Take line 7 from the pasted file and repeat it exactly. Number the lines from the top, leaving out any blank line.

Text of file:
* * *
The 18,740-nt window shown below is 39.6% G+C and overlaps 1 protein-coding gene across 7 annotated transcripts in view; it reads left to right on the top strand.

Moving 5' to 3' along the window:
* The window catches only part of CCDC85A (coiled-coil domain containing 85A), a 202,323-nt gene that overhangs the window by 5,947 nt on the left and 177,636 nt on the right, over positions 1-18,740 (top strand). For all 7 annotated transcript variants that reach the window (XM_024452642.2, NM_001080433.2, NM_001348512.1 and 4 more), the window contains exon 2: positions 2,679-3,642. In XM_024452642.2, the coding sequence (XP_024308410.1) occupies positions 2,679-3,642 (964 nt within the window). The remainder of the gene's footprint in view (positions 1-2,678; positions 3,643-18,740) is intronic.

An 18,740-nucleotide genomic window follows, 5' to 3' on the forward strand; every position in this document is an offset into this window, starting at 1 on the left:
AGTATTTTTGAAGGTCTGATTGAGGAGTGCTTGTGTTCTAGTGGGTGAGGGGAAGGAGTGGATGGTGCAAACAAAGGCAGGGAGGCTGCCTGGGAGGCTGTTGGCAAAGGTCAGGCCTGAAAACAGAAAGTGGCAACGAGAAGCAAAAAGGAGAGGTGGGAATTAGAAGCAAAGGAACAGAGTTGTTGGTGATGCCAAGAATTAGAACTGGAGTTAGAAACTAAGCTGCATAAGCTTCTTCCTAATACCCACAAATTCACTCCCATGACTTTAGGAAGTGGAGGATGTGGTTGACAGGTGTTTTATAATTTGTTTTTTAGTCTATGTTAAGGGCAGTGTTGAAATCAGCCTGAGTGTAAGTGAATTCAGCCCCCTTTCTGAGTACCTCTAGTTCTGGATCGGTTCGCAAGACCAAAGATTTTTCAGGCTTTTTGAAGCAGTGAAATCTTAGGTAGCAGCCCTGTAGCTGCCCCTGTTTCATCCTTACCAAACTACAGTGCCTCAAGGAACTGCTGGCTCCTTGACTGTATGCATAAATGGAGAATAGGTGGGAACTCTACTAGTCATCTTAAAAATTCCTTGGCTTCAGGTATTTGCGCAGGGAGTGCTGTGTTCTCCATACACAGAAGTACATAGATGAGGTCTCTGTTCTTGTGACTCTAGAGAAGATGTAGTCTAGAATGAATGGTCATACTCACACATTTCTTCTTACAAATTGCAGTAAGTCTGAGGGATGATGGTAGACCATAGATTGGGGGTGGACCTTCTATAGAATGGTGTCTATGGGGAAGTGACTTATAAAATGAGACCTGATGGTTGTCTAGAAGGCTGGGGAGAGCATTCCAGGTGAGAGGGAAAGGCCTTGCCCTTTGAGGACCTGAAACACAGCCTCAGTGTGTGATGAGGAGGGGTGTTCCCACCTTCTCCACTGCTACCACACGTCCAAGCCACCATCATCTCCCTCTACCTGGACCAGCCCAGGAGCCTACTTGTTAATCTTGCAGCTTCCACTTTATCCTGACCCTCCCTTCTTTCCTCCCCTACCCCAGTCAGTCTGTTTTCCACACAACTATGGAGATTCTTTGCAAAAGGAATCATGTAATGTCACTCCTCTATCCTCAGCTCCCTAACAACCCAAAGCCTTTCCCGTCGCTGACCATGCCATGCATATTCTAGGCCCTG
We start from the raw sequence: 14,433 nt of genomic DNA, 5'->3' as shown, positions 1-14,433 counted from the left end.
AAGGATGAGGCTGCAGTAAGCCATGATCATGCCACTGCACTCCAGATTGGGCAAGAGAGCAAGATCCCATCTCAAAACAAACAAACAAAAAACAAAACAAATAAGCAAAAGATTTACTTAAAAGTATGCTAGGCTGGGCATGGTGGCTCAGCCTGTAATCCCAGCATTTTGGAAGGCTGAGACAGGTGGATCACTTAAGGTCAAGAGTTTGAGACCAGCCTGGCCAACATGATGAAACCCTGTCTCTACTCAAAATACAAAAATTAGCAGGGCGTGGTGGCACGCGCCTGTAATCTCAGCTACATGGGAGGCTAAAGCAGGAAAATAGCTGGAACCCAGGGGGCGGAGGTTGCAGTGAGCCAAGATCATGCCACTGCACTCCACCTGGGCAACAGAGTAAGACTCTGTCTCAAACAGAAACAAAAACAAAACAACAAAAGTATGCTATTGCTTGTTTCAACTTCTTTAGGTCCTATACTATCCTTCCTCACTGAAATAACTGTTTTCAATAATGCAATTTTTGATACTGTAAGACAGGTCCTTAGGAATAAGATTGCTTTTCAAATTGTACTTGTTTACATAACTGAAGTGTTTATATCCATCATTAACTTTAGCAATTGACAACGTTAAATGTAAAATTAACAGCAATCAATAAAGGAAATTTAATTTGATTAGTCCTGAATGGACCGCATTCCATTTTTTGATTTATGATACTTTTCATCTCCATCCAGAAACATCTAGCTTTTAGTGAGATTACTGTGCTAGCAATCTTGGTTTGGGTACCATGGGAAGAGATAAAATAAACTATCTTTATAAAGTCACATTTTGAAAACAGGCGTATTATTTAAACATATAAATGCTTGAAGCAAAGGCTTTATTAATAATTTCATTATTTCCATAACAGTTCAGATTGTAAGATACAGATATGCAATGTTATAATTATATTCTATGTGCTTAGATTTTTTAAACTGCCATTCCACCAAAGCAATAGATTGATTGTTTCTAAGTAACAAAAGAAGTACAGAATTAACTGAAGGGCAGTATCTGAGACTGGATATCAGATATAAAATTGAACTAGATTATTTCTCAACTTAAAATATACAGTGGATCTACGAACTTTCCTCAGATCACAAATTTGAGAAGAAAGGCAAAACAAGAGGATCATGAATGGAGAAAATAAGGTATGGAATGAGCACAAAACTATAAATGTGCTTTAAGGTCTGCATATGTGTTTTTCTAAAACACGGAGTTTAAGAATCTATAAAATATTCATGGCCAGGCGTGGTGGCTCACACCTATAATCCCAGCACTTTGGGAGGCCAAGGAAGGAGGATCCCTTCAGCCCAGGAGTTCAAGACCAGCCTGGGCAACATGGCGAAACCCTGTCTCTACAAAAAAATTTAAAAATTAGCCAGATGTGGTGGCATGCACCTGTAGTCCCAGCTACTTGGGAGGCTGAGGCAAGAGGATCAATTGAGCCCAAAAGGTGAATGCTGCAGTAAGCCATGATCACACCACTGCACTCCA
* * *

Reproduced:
AAGGATGAGGCTGCAGTAAGCCATGATCATGCCACTGCACTCCAGATTGGGCAAGAGAGCAAGATCCCATCTCAAAACAAACAAACAAAAAACAAAACAAATAAGCAAAAGATTTACTTAAAAGTATGCTAGGCTGGGCATGGTGGCTCAGCCTGTAATCCCAGCATTTTGGAAGGCTGAGACAGGTGGATCACTTAAGGTCAAGAGTTTGAGACCAGCCTGGCCAACATGATGAAACCCTGTCTCTACTCAAAATACAAAAATTAGCAGGGCGTGGTGGCACGCGCCTGTAATCTCAGCTACATGGGAGGCTAAAGCAGGAAAATAGCTGGAACCCAGGGGGCGGAGGTTGCAGTGAGCCAAGATCATGCCACTGCACTCCACCTGGGCAACAGAGTAAGACTCTGTCTCAAACAGAAACAAAAACAAAACAACAAAAGTATGCTATTGCTTGTTTCAACTTCTTTAGGTCCTATACTATCCTTCCTCACTGAAATAACTGTTTTCAATAATGCAATTTTTGATACTGTAAGACAGGTCCTTAGGAATAAGATTGCTTTTCAAATTGTACTTGTTTACATAACTGAAGTGTTTATATCCATCATTAACTTTAGCAATTGACAACGTTAAATGTAAAATTAACAGCAATCAATAAAGGAAATTTAATTTGATTAGTCCTGAATGGACCGCATTCCATTTTTTGATTTATGATACTTTTCATCTCCATCCAGAAACATCTAGCTTTTAGTGAGATTACTGTGCTAGCAATCTTGGTTTGGGTACCATGGGAAGAGATAAAATAAACTATCTTTATAAAGTCACATTTTGAAAACAGGCGTATTATTTAAACATATAAATGCTTGAAGCAAAGGCTTTATTAATAATTTCATTATTTCCATAACAGTTCAGATTGTAAGATACAGATATGCAATGTTATAATTATATTCTATGTGCTTAGATTTTTTAAACTGCCATTCCACCAAAGCAATAGATTGATTGTTTCTAAGTAACAAAAGAAGTACAGAATTAACTGAAGGGCAGTATCTGAGACTGGATATCAGATATAAAATTGAACTAGATTATTTCTCAACTTAAAATATACAGTGGATCTACGAACTTTCCTCAGATCACAAATTTGAGAAGAAAGGCAAAACAAGAGGATCATGAATGGAGAAAATAAGGTATGGAATGAGCACAAAACTATAAATGTGCTTTAAGGTCTGCATATGTGTTTTTCTAAAACACGGAGTTTAAGAATCTATAAAATATTCATGGCCAGGCGTGGTGGCTCACACCTATAATCCCAGCACTTTGGGAGGCCAAGGAAGGAGGATCCCTTCAGCCCAGGAGTTCAAGACCAGCCTGGGCAACATGGCGAAACCCTGTCTCTACAAAAAAATTTAAAAATTAGCCAGATGTGGTGGCATGCACCTGTAGTCCCAGCTACTTGGGAGGCTGAGGCAAGAGGATCAATTGAGCCCAAAAGGTGAATGCTGCAGTAAGCCATGATCACACCACTGCACTCCA